What they wanted was a real challenge and this tale, adapted from the final 30 pages of Yan Geling's novel, The Criminal Lu Yanshi, was certainly that.
For the 62-year-old Zhang, it was the chance to scale back after his last film, 2011's The Flowers of War - also based on a Yan Geling novel - which starred Christian Bale and proved to be the most expensive Chinese production at the time. In tone and feel, this latest film harks back to earlier, simpler works like 1999's The Road Home. "After the big glamorous movies I did in the past, going back is actually a challenge," he admits. "Coming back to your roots is extremely difficult."
Yet the real obstacles were for his star. "Even before starting up this film, Gong Li said to me, 'If I can manage this role, then I will be a truly great actress'," says Zhang.
"Any given actress probably wants to go one of two ways - to be extremely glamorous on screen or to be the opposite, which is extremely different or ugly. But the most difficult is to act [like] someone in the middle, just like any other person. So that's the biggest challenge for any actress - to be that level, to deliver that performance."
In this drama, she plays Feng Wanyu, a middle school teacher married to college professor Lu Yanshi (portrayed by Chen Daoming), who years earlier was sent away for "re-education" for his political beliefs. The film begins in China in the early 1970s, midway through the Cultural Revolution, with a dramatic sequence involving Lu's escape and return to the family home, only for their daughter Dandan (newcomer Zhang Huiwen), who barely knows her father, to turn him in.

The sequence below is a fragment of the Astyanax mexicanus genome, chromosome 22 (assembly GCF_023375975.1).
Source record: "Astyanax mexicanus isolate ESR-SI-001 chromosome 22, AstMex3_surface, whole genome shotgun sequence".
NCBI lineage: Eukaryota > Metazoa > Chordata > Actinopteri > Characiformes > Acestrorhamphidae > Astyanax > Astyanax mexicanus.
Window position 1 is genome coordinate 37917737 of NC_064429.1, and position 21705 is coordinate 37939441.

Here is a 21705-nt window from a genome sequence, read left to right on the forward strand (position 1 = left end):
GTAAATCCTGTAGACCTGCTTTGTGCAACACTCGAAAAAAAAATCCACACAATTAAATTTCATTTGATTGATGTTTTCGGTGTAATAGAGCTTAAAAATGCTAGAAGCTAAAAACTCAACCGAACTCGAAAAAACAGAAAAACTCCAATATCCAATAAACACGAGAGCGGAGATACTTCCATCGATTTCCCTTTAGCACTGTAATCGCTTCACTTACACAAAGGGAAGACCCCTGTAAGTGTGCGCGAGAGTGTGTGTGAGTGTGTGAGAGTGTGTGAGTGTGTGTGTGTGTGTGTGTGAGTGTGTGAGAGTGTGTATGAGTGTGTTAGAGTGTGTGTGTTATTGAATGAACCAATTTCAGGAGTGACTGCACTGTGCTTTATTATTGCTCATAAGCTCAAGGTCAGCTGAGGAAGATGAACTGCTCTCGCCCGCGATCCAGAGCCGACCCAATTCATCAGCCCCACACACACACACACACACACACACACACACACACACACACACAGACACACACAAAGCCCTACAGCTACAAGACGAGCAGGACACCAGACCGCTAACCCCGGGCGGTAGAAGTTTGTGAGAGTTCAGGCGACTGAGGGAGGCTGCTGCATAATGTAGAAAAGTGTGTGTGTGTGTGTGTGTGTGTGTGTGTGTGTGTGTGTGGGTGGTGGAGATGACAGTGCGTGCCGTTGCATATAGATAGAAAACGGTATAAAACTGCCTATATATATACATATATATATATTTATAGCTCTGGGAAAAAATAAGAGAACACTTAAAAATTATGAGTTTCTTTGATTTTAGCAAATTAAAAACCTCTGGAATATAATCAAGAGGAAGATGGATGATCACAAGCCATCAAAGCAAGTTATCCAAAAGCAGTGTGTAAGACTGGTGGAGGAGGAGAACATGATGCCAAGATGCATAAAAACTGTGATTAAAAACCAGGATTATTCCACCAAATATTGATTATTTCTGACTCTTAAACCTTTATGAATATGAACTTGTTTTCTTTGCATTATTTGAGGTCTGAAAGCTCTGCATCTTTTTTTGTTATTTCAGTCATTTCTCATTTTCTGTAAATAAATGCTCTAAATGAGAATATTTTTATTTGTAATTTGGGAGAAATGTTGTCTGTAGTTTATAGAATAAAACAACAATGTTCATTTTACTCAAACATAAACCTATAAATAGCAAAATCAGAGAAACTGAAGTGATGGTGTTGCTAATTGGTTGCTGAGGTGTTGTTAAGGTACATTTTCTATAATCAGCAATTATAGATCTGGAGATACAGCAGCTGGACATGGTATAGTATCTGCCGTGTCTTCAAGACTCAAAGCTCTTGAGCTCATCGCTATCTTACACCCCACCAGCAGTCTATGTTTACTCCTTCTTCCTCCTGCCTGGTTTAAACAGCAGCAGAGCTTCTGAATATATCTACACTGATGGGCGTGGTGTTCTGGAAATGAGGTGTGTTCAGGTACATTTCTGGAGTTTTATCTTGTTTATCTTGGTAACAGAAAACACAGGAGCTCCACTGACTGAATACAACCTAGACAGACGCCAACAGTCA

Yet this is just the beginning, for Coming Home is not so much a politically charged piece but a melodrama of the heart. Years later, when Lu is exonerated and released, he returns home to discover that his wife has amnesia, possibly caused by a blow to the head that occurred on the day of his recapture. Unable to recognise her husband, Feng sees him as a complete stranger despite his best attempts to invoke old memories of their relationship with photos, letters and music.
As part of her preparation, Gong visited a hospital that cared for patients suffering from similar traumas to her character. "I went to see them every day for more than one month, to see them, to talk to their family members, to observe their reactions, their movement, their emotions," she says. She even spent time with director Huang Shuqin, with whom she made 1994's A Soul Haunted by Painting, who'd experienced "the same illness as Wanyu in the film".